Break The Rules

Know the rule you are breaking.

Rule #1 is a shot across the bow of those who would say you can’t do that: of course you can as long as you are willfully breaking a rule for a good reason in a just cause. In the case of writing well versus writing good, the good is much better than going to the well because a writer should always find a natural way of saying the heretofore unsaid.

Read WRITE GOOD! writing guide and learn to break the rules!

You can’t break the rules if you don’t know what they are—and why.

We start with cautionary tales because the greatest writers in the world know when you break a rule in the opening line of a novel, you just might be shouting to the heavens. So we blast off with writers breaking the rules, starting with one of the great first lines of all time. The rule to be broken (#4) states: Avoid it is and there is—and their variations—at the start of a sentence. (Please note: bold text is added for emphasis throughout.)

A Tale of Two Cities, a novel by Charles Dickens:

It was the best of times, it was the worst of times, it was the age of wisdom, it was the age of foolishness, it was the epoch of belief, it was the season of Light, it was the season of Darkness, it was the spring of hope, it was the winter of despair….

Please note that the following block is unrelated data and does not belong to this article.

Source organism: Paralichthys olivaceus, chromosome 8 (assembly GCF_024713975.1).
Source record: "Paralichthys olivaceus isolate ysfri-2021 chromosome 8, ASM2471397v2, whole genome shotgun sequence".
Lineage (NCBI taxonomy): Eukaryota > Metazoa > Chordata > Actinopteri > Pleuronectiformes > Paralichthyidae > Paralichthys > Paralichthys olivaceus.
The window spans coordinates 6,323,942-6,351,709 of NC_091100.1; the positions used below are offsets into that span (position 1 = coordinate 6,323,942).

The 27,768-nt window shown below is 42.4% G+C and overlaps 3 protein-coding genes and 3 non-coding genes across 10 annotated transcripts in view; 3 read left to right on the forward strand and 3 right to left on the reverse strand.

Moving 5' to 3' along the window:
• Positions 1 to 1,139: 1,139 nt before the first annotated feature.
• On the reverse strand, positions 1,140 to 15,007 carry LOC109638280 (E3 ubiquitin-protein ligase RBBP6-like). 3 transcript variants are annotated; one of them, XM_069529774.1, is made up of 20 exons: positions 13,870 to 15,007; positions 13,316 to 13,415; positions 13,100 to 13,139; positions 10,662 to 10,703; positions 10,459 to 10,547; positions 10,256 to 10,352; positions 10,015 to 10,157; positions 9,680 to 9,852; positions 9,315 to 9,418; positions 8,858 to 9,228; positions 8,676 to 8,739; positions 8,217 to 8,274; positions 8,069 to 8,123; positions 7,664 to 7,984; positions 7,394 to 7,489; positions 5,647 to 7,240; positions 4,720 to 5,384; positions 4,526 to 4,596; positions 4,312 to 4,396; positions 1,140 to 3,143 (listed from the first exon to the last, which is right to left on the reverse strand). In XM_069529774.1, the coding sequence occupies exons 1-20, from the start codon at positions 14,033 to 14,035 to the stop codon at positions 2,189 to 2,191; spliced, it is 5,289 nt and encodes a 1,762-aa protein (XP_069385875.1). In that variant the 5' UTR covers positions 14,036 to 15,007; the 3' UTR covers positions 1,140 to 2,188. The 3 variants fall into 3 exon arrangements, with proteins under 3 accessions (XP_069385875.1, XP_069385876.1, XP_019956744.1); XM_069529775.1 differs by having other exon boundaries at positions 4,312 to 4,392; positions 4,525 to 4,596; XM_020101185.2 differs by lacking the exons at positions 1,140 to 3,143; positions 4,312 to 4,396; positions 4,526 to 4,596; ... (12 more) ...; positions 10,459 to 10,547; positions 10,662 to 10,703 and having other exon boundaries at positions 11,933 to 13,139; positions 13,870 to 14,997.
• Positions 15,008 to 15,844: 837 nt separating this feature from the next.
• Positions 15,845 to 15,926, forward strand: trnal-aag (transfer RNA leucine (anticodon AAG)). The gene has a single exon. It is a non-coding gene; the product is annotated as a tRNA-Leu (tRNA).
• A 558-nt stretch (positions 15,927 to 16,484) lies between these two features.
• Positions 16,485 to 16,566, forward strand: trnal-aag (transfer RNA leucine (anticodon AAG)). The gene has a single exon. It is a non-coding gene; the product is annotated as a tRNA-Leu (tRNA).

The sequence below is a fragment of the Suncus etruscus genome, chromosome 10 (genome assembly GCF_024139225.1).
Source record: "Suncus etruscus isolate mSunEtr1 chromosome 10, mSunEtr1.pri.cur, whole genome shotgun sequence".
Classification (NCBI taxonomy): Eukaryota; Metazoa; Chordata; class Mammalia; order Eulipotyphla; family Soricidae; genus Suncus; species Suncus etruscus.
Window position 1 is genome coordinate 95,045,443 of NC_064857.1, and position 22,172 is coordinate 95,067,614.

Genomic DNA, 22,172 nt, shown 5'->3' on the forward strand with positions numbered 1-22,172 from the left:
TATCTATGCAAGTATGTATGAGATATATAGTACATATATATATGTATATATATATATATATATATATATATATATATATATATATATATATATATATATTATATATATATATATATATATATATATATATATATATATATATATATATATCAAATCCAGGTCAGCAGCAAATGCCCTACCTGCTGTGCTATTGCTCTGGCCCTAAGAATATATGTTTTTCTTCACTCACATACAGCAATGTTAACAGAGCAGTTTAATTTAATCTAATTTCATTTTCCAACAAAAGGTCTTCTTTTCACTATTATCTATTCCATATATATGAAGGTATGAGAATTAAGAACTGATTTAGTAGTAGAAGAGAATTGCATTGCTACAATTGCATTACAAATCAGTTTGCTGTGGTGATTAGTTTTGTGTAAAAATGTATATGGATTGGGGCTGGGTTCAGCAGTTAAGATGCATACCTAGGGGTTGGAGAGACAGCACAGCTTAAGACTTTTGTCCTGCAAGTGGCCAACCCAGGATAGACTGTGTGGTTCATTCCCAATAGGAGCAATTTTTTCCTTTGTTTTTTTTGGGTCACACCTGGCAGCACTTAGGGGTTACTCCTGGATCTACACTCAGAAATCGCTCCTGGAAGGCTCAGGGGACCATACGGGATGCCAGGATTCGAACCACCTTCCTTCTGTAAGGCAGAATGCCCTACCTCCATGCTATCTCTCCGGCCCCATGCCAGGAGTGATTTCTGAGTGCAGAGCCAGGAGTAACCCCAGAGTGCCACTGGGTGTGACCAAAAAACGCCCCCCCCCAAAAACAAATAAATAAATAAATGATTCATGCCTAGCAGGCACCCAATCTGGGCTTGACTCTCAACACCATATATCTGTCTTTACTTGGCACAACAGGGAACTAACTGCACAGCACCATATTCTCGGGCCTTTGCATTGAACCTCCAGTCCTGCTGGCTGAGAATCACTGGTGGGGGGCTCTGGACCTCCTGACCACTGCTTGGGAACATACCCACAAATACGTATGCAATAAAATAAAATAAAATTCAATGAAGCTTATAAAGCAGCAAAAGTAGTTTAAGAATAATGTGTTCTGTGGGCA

Enough already—we get it. Great writers like Charles Dickens, Jane Austen, and Ernest Hemingway can do whatever they want and make us like it. Also keep this in mind: Charles Dickens knows the power of Rule #3: Repeat words for emphasis, not from laziness.

Pride and Prejudice, a novel by Jane Austen:

It is a truth universally acknowledged that a single man in possession of a good fortune must be in want of a wife.

Another immortal first line. And there is always Ernest Hemingway to consider.

A Farewell To Arms by Ernest Hemingway:

There were many words that you could not stand to hear and finally only the names of places had dignity.

In this case, the distance of “there were” deepens the emotion Hemingway delivers with the “many words you could not stand to hear” as Hem pares away prose the way he might gut a fish speared off the coast of Cuba. (Bonus points: even Hem could have done without “that” in this sentence—yup, that’s a fact. (See Rule #6: Eliminate the word that unless you absolutely need it.)

For mere mortals—journalists, politicians, philosophers, pundits, poets, and the like—the fundamental rules apply. But if you can write for the ages, feel free to dismember every rule in this book with the impunity reserved for thunderous storytelling gods on Olympus.